By L.A. Williams, Correspondent
Christian Action League
RALEIGH — North Carolina’s Alcohol Beverage Control System is once again under the microscope and perhaps even in the crosshairs of lawmakers who have named another study committee to look at its structure, effectiveness and ethics and to have recommendations, which could include privatization, ready before the legislative session in May.
The Joint Study Committee on Alcoholic Beverage Control, to be chaired by Sen. Don Vaughan of Guilford County and Rep. Ray Warren of Alexander County, will be the third body in less than two years to examine ABC. The General Assembly’s Program Evaluation Division labeled the system “outdated and in need of modernization” in its December 2008 report. Then Gov. Bev Perdue’s Budget Reform and Accountability Commission took up the issue last fall. The latest committee comes on the heels of revelations of outrageously high salaries being paid to ABC directors in New Hanover County and ethics violations in Mecklenburg, where the ABC board chair and a group of staffers were wined and dined by Diageo. The state ABC Commission fined the liquor company $6,000 for paying for a $9,000-plus dinner. The Mecklenburg board chair and CEO resigned as did the entire New Hanover board.
“We already know that we need more accountability and ethics reform in the ABC system. What we need to explore further is what is working now and what we can improve,” said Sen. Marc Basnight in announcing the committee.
In addition to eyeing the PED report, the group will consider the need for statewide consistency in ABC structures, rules and ethics standards and also look at the compensation structure for state and local board members and employees. A look at the oversight and accountability of ABC boards and whether the governor should have more authority, including the power to remove employees, is also on the committee agenda. And an examination of revenues, which last year totaled $259 million for state and local governments on sales of more than $700 million, will no doubt be high on the committee’s list as will the issue of privatization.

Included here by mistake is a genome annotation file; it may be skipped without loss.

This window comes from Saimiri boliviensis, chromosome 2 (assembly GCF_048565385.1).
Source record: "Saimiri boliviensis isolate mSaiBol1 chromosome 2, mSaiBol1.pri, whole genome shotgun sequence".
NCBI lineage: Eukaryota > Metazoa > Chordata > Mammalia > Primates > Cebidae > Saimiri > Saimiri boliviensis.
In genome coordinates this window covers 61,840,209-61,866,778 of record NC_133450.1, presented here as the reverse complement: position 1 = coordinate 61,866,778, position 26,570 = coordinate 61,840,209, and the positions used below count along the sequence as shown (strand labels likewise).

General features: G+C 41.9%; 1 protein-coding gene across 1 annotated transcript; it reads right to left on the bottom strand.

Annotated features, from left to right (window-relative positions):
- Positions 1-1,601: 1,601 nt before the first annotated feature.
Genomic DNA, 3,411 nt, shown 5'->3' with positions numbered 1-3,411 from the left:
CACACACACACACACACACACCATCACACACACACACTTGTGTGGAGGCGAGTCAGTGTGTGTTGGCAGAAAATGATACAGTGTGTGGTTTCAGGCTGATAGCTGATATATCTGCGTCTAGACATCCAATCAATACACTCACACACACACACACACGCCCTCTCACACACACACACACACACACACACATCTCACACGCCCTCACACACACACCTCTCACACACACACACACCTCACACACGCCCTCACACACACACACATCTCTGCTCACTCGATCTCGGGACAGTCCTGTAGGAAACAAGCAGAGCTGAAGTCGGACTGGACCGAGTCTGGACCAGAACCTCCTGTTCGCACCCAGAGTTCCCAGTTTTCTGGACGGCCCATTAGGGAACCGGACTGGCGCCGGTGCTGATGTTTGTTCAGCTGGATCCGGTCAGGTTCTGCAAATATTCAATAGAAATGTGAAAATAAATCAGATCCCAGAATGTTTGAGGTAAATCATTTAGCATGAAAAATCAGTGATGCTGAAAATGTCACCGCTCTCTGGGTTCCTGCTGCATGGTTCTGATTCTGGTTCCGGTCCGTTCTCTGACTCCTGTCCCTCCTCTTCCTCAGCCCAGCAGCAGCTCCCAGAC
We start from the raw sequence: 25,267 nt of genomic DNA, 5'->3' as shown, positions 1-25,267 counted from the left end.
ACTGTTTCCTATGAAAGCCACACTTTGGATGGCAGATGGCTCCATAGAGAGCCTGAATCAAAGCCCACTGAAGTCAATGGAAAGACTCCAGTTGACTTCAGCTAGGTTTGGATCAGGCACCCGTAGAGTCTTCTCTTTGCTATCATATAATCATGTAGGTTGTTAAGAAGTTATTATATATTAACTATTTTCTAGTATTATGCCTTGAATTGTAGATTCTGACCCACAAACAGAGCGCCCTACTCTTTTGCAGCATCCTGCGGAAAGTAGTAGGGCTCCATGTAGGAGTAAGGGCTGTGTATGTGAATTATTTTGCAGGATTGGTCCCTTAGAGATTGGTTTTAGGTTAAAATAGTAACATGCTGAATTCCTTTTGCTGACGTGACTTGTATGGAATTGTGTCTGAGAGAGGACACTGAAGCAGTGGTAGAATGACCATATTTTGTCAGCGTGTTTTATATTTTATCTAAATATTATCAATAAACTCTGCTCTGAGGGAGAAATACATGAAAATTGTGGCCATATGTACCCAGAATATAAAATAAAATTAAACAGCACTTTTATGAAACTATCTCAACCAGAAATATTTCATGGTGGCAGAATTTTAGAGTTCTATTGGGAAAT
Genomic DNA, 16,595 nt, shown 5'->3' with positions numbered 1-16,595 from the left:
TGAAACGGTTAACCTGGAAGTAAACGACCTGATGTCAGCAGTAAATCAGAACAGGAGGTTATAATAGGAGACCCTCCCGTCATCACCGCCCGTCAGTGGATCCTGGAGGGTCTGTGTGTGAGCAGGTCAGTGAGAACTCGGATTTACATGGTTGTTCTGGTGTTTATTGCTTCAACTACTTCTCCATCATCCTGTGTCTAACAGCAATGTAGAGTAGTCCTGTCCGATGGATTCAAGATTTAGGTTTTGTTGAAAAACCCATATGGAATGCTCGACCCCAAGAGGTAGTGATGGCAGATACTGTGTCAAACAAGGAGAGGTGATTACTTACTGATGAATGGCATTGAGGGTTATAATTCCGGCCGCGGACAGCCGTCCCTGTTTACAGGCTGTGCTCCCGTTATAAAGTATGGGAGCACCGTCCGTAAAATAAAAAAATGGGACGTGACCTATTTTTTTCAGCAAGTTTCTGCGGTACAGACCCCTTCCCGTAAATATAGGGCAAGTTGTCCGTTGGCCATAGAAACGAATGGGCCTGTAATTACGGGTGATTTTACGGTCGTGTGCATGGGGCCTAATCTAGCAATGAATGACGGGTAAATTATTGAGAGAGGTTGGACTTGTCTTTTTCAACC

One of 18 “control states,” North Carolina allows liquor sales in some 400 state-run ABC stores in locations where voters have approved them. Last year North Carolina was 45th in the nation in spirits per capita consumption but ranked 7th in revenue per gallon generated.
“Our ABC system is not perfect. There is always room for improvement, but it offers more control and makes more sense, both in terms of dealing with alcohol problems and financially than does privatization,” said the Rev. Mark Creech, executive director of the Christian Action League.
Research shows that consumption rises with the number of alcohol outlets, a given with privatization. Underage drinking is also harder to combat in states with privatized sales. In fact, according to the Pacific Institution for Research and Evaluation, having liquor limited to state-run stores is “probably twice as effective as other means, such as sobriety checkpoints or zero tolerance policies, in preventing underage drinking.”
The Rev. Creech said this alone should make lawmakers think twice before planning to dismantle the ABC system.
“We hope this committee will examine every aspect of this issue, address those problems that need addressing and keep the benefits of the control system that we would lose with privatization,” he said.
In addition to lawmakers, the Joint Study Committee on Alcoholic Beverage Control will include a cross-section of public members including representatives of law enforcement, the judiciary, retail sales and alcohol marketing.